Last year, the People’s Bank of China (PBOC) took a hardline stance against cryptocurrency, declaring it would block access to all domestic and foreign exchanges and ICO sites. At the time, the financial regulator said it would “adopt monitoring measures such as interviews, inspections, and bans on the monitored entities involved in virtual currency activities to resolve related risks in a timely manner.” Many took the statement as a de facto ban on cryptocurrency and blockchain, but this approach has developed in ways that show China is embracing blockchain technology rather than opposing it.

Blockchain has become a national priority in both public and private sectors, and over the last few years, China-based blockchain projects have received increasing support from both local and provincial governmental bodies. Since the original announcement from the PBOC, they have been working on a fully backed digital currency, and China has invested heavily in blockchain applications and services.

Eden Dhaliwal, Conflux

China has a long history in the short lifespan of cryptocurrency and blockchain. National exploration of the technology and digital currencies began in 2014 when the PBOC formed a study group to research the practicality of issuing digital currencies and the related technological, operational and legal issues that would result. As early as 2016, Chinese banks began exploring the use of blockchain technology within various segments. Two years later, the Bay Area Trade Finance Blockchain Platform launched (initiated by PBOC), and has since seen 38 banks join the platform. Also started in 2018, the Shenzhen Municipal Tax Bureau introduced blockchain e-invoicing and has since issued more than 18 million blockchain e-invoices.

Flash forward to October 2019, when President Xi Jinping announced that blockchain is a core technology, bringing the cutting-edge concept to wider attention. Since then, a growing number of Chinese blockchain-based projects have received support from both local and provincial government bodies. 

For example, my company, Conflux Network, is a blockchain company that has received endorsements from state governments in both Shanghai and Hunan. The Blockchain Service Network (BSN) was created to advance the blockchain ecosystem nationally in a careful, calculated manner. Launched in China in April, BSN was designed to boost the integration and adoption of blockchain. A global effort, BSN has integrated with six public chains including Ethereum, EOS, Nervos, Tezos, NEO and IRISnet. 

Then, in July, the network split in two — BSN-China and BSN-International — to make the network regulatory compliant, more secure and economically stable, without losing the functionalities of public blockchain networks. The private infrastructure of BSN brings in more enterprise readiness in China, while the public infrastructure brings in global reach to new technological innovations. This two-tiered ecosystem ensures capital and asset flow across chains and countries without compromising on the trustworthiness of the network.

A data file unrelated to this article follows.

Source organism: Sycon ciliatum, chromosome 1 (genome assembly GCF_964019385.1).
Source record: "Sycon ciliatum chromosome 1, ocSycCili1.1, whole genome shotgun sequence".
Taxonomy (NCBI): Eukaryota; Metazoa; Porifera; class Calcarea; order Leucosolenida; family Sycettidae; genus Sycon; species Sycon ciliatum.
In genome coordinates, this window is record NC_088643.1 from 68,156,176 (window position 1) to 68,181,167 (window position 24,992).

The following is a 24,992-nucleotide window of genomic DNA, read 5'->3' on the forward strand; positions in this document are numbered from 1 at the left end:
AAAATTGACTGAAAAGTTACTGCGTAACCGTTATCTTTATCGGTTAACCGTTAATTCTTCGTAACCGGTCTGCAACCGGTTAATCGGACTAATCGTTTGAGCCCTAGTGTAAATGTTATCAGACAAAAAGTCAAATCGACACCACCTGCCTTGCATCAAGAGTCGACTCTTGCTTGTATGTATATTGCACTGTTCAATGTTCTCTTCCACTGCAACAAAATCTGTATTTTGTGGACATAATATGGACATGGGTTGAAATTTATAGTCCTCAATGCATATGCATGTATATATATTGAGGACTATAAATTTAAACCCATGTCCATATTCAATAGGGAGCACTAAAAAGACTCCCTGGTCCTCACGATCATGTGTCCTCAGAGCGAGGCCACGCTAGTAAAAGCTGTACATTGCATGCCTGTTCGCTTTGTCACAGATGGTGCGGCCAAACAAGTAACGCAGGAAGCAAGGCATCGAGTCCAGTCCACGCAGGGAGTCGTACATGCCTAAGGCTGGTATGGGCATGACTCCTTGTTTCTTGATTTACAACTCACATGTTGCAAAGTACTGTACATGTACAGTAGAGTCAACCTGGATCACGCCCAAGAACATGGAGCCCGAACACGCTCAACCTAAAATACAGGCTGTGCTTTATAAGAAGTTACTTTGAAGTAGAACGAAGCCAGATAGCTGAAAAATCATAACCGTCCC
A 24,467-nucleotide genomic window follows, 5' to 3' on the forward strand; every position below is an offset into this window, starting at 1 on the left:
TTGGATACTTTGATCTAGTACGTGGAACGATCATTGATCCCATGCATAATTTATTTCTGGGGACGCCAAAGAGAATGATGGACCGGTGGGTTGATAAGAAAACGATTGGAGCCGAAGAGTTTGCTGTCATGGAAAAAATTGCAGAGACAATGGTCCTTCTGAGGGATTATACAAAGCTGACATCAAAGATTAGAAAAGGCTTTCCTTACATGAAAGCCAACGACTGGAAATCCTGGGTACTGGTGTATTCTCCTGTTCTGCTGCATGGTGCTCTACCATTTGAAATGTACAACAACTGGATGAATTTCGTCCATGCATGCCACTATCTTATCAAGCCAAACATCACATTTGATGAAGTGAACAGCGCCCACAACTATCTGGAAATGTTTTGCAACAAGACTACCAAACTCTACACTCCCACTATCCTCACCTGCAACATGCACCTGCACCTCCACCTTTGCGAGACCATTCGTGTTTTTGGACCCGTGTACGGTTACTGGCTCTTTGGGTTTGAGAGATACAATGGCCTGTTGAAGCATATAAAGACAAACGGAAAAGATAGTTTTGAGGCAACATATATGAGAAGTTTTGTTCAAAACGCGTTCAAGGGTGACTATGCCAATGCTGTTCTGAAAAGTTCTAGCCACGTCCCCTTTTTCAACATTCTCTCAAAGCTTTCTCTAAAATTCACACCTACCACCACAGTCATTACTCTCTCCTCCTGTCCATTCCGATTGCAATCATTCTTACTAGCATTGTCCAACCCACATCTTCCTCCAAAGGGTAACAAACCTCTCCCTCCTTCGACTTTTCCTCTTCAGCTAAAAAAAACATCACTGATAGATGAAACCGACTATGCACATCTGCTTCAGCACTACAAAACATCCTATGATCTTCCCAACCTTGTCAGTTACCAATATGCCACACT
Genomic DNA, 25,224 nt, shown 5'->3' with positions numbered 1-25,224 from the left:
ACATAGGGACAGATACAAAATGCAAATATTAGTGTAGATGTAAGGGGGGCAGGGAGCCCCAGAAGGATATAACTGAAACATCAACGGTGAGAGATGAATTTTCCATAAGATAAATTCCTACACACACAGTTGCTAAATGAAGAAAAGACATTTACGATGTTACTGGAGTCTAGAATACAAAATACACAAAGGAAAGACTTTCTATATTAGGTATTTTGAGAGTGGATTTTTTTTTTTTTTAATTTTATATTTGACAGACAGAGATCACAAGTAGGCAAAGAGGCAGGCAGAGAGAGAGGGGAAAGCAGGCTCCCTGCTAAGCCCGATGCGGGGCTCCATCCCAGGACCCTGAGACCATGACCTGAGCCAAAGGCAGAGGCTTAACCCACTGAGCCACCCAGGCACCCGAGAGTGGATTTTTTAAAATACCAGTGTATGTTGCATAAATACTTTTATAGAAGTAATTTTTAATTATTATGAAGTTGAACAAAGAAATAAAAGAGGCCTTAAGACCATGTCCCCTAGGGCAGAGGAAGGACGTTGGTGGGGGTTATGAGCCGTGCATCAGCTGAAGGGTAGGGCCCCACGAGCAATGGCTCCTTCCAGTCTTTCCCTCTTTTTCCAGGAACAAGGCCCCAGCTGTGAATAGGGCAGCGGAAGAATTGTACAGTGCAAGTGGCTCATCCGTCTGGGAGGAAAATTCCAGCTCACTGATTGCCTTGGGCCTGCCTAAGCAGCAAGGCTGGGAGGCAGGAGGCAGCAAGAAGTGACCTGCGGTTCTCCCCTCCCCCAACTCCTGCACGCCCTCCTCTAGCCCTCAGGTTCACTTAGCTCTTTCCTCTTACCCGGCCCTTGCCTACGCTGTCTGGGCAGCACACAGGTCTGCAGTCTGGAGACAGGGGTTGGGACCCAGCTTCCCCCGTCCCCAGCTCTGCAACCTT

In an attempt to stay ahead of the game, PBOC has plans to launch its own digital currency, called Digital Currency Electronic Payment (DCEP), by the end of this year. This past April, PBOC launched the first trials of DCEP in four Chinese cities — Shenzhen, Suzhou, Chengdu, and the Xiong’an New Area near Beijing. This marks a milestone on the path towards the first electronic payment system derived by a major central bank. The creation of this native currency will attempt to stimulate daily banking activities like deposits, payments, and withdrawals all from within a digital wallet. 

When it comes to an overall investment outlook for cryptocurrency, China is highly pragmatic and experimental in their approach. This runs counter to how many banks and governments view crypto as some sort of Wild West landscape of decentralization and lax regulation. However, this dose of pragmatism should be a good thing, as an objective-oriented philosophy is centered around what will deliver immediate, top notch results and in turn benefit the future of Chinese business.

See related article: DeFi with Chinese characteristics? How China may centralize crypto finance

China’s blockchain research and implementation over the past few years has made it clear that they’re not playing catch up with the Western world, but rather exploring thoughtful, measured ways to deploy a new sort of digital infrastructure for their economy. China’s main use-cases for blockchain technology will focus around its ability to encourage data sharing, making businesses more efficient and establishing better credit systems in various sectors — including internet of things (IoT), supply chain management and government services. Since the central government has deemed blockchain technology a top priority, we can expect this rapidly growing technology to drive ample growth opportunities in China’s market and beyond.

There’s no question that the Chinese government has identified blockchain technology as an issue of national importance and it considers blockchain to be a tool for disintermediation and improving efficiencies.